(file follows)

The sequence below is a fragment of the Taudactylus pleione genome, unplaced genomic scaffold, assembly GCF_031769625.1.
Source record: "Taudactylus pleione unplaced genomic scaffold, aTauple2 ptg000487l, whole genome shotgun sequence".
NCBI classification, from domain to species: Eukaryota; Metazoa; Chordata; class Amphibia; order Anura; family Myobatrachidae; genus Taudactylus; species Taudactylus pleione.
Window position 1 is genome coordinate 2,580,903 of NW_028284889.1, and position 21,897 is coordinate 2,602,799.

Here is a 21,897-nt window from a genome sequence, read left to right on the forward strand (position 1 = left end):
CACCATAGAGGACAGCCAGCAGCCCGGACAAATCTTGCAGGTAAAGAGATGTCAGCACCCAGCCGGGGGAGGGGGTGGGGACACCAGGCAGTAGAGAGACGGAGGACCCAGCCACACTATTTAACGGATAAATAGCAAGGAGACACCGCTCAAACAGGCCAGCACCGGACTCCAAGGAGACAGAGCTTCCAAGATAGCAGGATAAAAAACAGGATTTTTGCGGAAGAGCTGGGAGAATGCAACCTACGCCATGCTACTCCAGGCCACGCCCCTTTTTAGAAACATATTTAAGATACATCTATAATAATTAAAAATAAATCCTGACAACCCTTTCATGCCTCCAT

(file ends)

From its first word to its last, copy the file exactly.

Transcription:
The sequence below is a fragment of the Taudactylus pleione genome, unplaced genomic scaffold, assembly GCF_031769625.1.
Source record: "Taudactylus pleione unplaced genomic scaffold, aTauple2 ptg000487l, whole genome shotgun sequence".
NCBI classification, from domain to species: Eukaryota; Metazoa; Chordata; class Amphibia; order Anura; family Myobatrachidae; genus Taudactylus; species Taudactylus pleione.
Window position 1 is genome coordinate 2,580,903 of NW_028284889.1, and position 21,897 is coordinate 2,602,799.

Here is a 21,897-nt window from a genome sequence, read left to right on the forward strand (position 1 = left end):
CACCATAGAGGACAGCCAGCAGCCCGGACAAATCTTGCAGGTAAAGAGATGTCAGCACCCAGCCGGGGGAGGGGGTGGGGACACCAGGCAGTAGAGAGACGGAGGACCCAGCCACACTATTTAACGGATAAATAGCAAGGAGACACCGCTCAAACAGGCCAGCACCGGACTCCAAGGAGACAGAGCTTCCAAGATAGCAGGATAAAAAACAGGATTTTTGCGGAAGAGCTGGGAGAATGCAACCTACGCCATGCTACTCCAGGCCACGCCCCTTTTTAGAAACATATTTAAGATACATCTATAATAATTAAAAATAAATCCTGACAACCCTTTCATGCCTCCAT